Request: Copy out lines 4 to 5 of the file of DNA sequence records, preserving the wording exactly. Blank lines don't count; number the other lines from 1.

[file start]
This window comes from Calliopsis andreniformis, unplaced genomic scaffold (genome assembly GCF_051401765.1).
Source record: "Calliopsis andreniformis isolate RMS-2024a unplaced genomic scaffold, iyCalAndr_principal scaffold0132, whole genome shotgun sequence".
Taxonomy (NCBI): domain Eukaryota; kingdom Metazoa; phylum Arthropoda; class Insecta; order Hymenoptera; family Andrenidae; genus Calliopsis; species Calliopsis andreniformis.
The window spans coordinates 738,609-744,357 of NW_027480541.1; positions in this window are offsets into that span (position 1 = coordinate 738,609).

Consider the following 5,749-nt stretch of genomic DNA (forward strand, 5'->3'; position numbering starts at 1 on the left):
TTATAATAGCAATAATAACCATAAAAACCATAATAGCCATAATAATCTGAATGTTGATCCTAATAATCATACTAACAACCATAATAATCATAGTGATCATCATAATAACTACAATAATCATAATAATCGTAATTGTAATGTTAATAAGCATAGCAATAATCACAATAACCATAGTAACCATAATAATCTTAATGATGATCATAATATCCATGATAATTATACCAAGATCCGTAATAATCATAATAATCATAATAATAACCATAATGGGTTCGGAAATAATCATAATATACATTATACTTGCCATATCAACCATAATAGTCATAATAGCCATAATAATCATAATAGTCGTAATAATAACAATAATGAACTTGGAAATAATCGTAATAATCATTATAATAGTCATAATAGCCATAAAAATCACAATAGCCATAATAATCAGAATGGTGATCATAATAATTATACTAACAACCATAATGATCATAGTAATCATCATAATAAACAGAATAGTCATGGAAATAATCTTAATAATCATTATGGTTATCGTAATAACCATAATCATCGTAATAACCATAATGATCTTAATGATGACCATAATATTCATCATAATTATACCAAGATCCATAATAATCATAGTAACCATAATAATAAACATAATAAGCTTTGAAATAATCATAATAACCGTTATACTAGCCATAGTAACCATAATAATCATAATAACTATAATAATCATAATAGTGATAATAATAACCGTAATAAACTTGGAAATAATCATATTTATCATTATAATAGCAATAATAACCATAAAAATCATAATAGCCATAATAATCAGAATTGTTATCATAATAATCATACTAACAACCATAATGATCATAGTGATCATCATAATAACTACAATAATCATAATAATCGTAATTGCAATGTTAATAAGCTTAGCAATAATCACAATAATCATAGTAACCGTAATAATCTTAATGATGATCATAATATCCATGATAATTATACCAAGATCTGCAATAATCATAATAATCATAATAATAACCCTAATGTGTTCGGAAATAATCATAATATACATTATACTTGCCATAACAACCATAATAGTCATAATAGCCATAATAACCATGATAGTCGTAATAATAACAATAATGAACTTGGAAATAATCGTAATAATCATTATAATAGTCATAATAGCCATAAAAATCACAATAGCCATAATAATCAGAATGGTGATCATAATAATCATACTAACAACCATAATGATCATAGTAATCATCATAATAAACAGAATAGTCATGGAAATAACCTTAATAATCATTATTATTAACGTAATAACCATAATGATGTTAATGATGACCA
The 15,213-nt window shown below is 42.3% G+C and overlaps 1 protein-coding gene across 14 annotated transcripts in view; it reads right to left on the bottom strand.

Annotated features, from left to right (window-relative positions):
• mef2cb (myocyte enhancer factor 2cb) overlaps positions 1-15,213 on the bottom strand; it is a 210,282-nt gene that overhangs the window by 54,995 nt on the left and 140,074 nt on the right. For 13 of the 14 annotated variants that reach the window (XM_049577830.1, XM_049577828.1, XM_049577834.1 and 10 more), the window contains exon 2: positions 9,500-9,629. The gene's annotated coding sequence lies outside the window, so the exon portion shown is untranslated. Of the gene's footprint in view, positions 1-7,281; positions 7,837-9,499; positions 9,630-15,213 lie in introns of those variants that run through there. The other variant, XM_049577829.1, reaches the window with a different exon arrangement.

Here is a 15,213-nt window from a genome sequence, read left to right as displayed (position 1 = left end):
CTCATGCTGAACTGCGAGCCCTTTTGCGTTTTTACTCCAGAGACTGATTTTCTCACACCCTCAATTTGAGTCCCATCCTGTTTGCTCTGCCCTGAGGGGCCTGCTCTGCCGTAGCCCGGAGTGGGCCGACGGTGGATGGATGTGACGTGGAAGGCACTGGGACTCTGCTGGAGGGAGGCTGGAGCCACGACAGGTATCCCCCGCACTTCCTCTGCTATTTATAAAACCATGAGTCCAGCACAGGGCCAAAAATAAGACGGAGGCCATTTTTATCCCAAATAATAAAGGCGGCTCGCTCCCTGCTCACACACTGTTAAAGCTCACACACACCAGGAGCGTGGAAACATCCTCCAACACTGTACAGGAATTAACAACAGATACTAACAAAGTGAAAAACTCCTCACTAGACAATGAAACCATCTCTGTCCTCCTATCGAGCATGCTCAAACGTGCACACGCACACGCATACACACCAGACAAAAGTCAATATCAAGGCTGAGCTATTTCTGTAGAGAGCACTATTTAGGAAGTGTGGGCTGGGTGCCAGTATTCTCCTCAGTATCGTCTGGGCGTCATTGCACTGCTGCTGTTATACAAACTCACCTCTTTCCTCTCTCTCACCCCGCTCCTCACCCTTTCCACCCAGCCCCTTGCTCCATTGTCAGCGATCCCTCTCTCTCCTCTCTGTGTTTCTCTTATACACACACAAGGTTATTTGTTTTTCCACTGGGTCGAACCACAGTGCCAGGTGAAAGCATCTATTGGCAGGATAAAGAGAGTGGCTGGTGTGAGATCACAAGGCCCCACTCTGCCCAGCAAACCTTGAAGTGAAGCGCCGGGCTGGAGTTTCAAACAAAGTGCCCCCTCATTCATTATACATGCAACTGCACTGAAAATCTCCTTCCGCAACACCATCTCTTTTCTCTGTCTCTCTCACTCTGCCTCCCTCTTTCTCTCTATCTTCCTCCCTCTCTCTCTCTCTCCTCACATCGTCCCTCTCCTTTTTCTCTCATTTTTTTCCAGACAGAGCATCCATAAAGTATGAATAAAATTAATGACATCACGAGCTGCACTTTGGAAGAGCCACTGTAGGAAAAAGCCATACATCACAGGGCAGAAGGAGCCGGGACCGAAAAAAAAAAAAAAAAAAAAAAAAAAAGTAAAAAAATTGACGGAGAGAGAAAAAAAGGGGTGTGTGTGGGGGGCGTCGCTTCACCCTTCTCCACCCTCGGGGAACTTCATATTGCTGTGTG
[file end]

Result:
The window spans coordinates 738,609-744,357 of NW_027480541.1; positions in this window are offsets into that span (position 1 = coordinate 738,609).

Consider the following 5,749-nt stretch of genomic DNA (forward strand, 5'->3'; position numbering starts at 1 on the left):